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Wednesday, May 29, 2013

Books about Books by Jay

Book lovers are always on the lookout for new, exciting and highly recommended titles.  One fun way to find these is in books about books.  We have several fantastic new ones that can help you find out about great new reads.  One of my favorites,

Mr. Penumbra’s 24 Hour Bookstore” by Robin Sloan, illustrates the power of books.  This book shows what happens when the full force of Google’s servers are pitted against book readers trying to solve an age-old mystery.  Other novels highlighting the power of books in peoples’ lives include:

Firmin” by Sam Savage- a rat learns to read causing him to become alienated from his rat family, but he is incapable of communicating with the humans who love literature as much as he does.

About the Author" by John Colapinto - a mystery set around a New York book store, the publishing industry and authors.

Utopian Man” by Lisa Lang - an award winning book set in the gilded age of Australia that describes literature in a fast changing world.
Non-fiction books about books are also great sources for reading suggestions and for tales about the power of books.  

Joe Queenan’s “One For the Books is funny and insightful and explains his life immersed in books.

The Child That Books Built: a Life in Reading by Francis Spufford is a wonderful evocation of a child’s reading life and the importance of books for children and young adults.  Nancy Pearl is the master of book recommendations and any of her always entertaining books about books will keep you reading for years.  

A deep and meditative look at the power of literature in shaping a moral and full human is When I Was a Child I Read Books” by Marilynne Robinson.  

John Leonard collects his reviews of a lifetime of reading to understand our world in "Reading For My Life”.

Three new books about books are more lighthearted and funny while also giving an interesting take on reading. 

In Seeds :one man's serendipitous journey to find the trees that inspired famous American writers from Faulkner to Kerouac, Welty to Wharton” by RichardHoran, the author visits other authors’ homes to collect tree seeds to plant, and to think about the context of each author, their writings, and American history and geography.

Tolstoy and the Purple Chair: My Year of Magical Reading” by Nina Sankovitch chronicles her attempt to read a book a day, while raising her family and working.  Last, Lauren Leto writes a tongue-in-cheek look at books, readers, and their possible love-lives.  The book,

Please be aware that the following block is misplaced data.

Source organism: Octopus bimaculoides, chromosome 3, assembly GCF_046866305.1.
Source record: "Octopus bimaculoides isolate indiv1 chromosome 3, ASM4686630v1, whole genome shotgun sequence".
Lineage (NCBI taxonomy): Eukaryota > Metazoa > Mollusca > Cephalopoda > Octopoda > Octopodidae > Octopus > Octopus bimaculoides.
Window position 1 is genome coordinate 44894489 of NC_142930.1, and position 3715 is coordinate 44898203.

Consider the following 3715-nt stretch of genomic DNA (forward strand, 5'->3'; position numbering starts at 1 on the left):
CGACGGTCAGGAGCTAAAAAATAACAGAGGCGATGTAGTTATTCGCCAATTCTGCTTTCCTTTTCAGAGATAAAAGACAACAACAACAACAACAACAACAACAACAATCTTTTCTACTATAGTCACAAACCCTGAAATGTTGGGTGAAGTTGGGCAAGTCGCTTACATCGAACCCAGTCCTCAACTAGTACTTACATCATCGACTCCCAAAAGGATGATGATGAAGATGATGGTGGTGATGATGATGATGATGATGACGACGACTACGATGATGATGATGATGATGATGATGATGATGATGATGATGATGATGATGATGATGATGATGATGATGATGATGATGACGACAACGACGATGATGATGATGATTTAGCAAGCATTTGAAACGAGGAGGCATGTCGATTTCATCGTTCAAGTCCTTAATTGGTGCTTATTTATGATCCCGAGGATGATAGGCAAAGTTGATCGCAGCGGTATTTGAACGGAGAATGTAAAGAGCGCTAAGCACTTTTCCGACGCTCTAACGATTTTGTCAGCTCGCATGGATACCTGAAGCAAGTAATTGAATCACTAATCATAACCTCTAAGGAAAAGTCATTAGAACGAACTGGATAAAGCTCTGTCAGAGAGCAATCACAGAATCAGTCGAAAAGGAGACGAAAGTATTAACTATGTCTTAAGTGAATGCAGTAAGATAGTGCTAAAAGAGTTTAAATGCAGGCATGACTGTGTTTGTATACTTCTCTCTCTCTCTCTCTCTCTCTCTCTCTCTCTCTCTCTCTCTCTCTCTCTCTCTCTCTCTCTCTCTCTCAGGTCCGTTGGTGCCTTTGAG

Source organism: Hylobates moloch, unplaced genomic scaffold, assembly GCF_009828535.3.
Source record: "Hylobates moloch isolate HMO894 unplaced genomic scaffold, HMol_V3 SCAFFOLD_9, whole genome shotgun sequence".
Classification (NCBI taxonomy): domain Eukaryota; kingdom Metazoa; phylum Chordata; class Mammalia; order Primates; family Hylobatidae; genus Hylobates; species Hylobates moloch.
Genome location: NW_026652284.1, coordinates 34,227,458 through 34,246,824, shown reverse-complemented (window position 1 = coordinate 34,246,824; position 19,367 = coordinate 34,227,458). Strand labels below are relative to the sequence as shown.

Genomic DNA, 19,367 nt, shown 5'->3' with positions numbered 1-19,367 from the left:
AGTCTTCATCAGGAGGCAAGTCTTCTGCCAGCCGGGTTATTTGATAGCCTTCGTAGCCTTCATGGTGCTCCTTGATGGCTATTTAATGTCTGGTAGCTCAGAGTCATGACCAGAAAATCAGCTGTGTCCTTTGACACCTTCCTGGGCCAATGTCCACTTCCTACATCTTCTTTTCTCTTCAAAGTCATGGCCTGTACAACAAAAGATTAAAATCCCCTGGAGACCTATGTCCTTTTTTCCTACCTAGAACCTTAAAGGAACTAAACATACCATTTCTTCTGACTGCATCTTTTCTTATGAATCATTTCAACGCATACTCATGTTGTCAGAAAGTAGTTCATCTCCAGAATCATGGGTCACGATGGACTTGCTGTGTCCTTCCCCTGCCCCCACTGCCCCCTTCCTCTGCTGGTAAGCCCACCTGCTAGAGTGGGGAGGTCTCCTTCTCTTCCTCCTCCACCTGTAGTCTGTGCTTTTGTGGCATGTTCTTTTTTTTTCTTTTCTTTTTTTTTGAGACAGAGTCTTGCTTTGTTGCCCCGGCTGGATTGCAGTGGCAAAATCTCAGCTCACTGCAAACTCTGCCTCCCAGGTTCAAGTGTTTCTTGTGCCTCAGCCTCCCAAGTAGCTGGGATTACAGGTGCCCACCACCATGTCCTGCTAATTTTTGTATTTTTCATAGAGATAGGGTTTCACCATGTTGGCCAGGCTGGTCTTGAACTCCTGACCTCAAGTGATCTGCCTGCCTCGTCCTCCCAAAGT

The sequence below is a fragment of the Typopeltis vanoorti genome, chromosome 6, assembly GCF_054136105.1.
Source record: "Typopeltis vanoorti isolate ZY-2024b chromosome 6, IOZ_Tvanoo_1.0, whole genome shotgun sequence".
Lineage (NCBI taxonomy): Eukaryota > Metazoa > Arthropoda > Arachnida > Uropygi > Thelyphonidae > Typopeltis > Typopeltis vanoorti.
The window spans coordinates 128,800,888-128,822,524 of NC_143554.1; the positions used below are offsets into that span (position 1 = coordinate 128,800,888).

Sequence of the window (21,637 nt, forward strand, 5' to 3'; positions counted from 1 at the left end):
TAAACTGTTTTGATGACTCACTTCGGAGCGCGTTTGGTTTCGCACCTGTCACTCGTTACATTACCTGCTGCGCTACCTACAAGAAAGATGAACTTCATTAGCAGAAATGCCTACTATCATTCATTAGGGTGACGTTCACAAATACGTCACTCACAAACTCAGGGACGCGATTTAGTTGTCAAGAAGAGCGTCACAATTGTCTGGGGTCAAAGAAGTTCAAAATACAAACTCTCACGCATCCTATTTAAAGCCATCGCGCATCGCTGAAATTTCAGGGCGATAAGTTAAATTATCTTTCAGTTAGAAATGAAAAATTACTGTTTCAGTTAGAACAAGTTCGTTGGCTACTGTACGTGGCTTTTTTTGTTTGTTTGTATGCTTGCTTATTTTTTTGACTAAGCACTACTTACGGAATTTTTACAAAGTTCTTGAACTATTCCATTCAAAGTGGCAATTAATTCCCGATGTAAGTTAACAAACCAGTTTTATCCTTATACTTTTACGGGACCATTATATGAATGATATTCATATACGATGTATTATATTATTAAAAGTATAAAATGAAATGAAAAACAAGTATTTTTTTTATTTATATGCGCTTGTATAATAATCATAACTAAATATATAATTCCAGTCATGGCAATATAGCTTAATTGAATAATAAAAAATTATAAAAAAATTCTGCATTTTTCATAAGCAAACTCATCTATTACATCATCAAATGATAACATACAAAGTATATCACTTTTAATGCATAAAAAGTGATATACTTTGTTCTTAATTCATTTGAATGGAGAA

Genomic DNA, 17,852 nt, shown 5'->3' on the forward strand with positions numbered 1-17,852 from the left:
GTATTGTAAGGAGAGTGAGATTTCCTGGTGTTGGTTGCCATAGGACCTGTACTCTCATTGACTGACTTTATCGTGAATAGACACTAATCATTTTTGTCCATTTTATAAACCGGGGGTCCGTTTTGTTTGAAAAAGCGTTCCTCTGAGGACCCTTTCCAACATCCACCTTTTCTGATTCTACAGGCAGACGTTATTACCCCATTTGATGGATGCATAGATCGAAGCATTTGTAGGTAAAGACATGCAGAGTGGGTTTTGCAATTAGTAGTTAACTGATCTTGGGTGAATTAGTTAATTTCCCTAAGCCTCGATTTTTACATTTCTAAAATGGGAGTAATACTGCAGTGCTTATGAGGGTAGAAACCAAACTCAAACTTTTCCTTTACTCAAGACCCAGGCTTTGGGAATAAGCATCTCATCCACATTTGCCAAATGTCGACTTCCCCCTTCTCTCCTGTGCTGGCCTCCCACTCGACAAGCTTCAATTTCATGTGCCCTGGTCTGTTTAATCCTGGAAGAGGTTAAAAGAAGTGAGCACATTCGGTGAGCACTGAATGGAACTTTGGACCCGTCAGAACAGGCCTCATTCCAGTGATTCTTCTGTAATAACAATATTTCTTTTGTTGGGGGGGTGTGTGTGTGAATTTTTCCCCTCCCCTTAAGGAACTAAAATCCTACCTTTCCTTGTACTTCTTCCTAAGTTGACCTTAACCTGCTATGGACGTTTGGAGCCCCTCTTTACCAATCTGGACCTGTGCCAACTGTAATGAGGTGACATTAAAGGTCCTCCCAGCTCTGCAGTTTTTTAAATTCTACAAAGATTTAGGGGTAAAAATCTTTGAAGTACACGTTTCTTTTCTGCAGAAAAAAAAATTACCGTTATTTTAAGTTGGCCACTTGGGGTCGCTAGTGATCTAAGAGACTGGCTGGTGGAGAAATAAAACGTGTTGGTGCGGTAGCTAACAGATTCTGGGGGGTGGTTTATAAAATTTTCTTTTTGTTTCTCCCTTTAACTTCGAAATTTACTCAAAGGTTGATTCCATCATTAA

Judging a Book by Its Lover: a field guide to the hearts and minds of readers everywhere is both a funny and serious love letter to books, reading and book lovers of all kinds.

Tuesday, May 21, 2013

Why? By Mary

“Why is…?” “How does…?” What makes…?”  If your children have presented you with the previous questions, then you have a good foundation for having scientific discussions with them.  Science is all around us—in the things we see, in the things we use, in the things we dream.  Children are naturally curious about all things in their world and they want to know why!  An easy answer is “BECAUSE”, but a better way to explain is to create an experiment.  For some assistance in this task, several authors have compiled some fantastic and easy experiments for you to try. 

“What? Experiments for the Young Scientist”by Robert W. Wood provides experiments for young engineers, astronomers, chemist, meteorologists, physicists, and biologists.  

Another favorite title I discovered is “Homemade Slime and Rubber Bones” by William Wellnitz.  How fun does that sound?  

Janice Van Cleave has several books with fun and easy science experiments on all sorts of topics. 

“The Big Book of Nature Projects” produced by the Children’s School of Science; and 

Questions your children raise may also be answered by observation.  Help your child become a citizen scientist, a backyard observer of both plants and animals.  Keep a journal of your observations and then discuss these notes.  Use your senses to learn.  

To read about actual scientists and what they do to learn, the series “Scientists in the Field” is very informative.  

I also discovered a delightful poetry book titled “Spectacular Science,” by Lee Bennett Hopkins.  The first lines of one poem ask-“What is science? So many things.”  The last line of the poem states, “We question the how the where when and why.”  So please, go out and discover the where, the when and the why by stopping by your public library.